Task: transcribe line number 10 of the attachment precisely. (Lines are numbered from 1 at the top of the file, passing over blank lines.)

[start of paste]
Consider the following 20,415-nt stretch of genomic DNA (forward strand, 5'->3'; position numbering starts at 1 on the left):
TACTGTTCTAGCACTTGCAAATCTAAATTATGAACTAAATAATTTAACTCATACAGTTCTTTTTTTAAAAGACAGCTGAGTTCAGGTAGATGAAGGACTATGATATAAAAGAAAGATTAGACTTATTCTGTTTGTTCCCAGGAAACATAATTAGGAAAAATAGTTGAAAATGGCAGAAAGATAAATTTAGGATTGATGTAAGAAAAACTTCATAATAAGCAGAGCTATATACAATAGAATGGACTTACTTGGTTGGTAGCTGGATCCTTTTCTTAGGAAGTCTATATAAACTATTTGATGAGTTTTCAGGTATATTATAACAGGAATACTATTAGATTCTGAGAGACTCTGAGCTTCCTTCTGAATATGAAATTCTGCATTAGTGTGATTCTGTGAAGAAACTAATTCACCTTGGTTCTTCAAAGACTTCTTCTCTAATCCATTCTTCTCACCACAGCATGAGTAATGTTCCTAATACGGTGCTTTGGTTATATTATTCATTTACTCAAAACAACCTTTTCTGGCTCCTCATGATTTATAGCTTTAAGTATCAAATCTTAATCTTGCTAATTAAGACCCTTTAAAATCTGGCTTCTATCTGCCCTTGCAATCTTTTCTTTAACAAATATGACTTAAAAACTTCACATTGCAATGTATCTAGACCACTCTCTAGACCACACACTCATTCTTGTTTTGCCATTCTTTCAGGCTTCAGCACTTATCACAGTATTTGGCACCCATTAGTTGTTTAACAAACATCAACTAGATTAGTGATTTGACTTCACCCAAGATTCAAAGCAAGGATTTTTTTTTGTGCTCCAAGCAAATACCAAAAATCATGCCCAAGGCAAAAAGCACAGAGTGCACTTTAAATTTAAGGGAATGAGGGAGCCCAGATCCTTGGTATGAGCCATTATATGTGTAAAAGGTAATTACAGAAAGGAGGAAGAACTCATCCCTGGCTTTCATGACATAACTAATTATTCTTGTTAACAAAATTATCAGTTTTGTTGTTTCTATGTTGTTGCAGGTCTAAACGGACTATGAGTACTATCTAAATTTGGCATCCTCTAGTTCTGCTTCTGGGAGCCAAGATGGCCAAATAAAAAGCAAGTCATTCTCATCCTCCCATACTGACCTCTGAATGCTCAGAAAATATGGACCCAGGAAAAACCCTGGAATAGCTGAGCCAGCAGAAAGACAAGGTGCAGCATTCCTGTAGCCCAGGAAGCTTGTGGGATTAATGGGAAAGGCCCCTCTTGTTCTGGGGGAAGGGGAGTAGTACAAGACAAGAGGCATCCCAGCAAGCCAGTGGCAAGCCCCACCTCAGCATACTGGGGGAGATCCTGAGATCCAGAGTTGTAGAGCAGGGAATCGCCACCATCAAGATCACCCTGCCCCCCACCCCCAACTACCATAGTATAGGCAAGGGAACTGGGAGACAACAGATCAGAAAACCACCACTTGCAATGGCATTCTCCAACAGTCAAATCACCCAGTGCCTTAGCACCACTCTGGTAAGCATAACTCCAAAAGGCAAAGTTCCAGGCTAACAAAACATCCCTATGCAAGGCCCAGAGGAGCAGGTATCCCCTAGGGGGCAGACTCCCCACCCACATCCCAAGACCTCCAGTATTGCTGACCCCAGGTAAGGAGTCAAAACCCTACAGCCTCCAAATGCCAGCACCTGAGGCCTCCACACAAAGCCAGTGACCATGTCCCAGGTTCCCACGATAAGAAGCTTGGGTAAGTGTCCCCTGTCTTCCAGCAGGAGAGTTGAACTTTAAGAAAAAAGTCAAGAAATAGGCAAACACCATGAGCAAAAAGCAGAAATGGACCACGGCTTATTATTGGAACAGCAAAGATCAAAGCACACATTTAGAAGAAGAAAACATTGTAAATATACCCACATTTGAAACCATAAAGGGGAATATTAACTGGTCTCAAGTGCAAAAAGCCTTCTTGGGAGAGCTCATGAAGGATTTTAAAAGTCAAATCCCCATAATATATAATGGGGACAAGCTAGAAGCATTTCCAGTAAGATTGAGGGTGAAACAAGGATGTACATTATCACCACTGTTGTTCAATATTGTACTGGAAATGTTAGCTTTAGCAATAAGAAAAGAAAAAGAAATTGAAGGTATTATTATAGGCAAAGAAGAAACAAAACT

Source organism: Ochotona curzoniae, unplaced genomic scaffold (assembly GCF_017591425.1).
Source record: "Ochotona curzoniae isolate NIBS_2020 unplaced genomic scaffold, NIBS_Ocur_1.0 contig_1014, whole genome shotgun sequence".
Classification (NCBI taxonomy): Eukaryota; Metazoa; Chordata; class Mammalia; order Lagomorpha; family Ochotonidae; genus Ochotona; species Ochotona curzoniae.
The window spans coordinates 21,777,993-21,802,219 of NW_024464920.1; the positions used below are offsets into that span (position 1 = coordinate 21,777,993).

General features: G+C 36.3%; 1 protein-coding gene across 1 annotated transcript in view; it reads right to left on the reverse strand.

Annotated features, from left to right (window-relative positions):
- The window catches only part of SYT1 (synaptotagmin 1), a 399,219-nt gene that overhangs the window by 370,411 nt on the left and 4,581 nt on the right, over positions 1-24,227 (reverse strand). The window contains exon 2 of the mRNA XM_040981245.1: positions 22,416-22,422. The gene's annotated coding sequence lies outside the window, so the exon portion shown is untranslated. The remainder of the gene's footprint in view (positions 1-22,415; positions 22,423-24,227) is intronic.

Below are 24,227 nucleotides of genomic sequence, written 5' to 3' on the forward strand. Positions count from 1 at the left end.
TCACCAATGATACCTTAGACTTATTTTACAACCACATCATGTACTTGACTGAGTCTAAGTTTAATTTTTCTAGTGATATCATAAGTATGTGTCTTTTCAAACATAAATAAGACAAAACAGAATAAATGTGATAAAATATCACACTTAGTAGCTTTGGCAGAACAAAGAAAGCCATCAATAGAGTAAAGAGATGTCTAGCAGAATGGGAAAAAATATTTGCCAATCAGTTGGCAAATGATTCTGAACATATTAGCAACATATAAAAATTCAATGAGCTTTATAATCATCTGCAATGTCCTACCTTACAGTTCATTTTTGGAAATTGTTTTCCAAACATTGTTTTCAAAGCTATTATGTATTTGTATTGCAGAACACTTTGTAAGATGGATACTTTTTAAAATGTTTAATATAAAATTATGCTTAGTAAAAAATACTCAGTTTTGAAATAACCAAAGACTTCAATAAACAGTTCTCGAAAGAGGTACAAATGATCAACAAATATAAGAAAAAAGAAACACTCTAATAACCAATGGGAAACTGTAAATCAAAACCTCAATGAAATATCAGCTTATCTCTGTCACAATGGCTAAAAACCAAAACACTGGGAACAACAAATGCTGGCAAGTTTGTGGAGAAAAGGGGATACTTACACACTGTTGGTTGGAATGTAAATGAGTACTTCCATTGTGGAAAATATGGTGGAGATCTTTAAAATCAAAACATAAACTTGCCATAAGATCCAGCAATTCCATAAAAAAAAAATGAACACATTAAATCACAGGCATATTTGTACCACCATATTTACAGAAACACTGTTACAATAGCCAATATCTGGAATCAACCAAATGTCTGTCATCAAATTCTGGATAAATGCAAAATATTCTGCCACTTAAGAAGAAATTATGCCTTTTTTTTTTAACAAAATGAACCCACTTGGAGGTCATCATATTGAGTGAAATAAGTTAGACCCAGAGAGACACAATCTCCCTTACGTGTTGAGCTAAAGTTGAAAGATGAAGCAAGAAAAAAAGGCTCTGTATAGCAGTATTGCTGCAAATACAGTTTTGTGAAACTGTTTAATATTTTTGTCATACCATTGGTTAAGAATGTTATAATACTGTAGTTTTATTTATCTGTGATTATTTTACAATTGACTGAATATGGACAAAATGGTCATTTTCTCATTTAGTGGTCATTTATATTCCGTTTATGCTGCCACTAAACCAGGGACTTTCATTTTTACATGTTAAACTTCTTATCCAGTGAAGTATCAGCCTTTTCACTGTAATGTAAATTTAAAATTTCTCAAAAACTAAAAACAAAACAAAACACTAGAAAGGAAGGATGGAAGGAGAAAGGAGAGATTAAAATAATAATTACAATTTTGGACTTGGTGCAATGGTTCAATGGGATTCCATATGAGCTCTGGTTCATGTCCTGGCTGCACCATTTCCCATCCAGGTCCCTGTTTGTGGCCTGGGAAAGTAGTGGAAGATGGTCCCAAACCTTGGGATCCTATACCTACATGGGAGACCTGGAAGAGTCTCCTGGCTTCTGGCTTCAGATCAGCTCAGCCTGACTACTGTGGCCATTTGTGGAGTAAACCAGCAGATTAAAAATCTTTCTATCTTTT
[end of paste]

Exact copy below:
Below are 24,227 nucleotides of genomic sequence, written 5' to 3' on the forward strand. Positions count from 1 at the left end.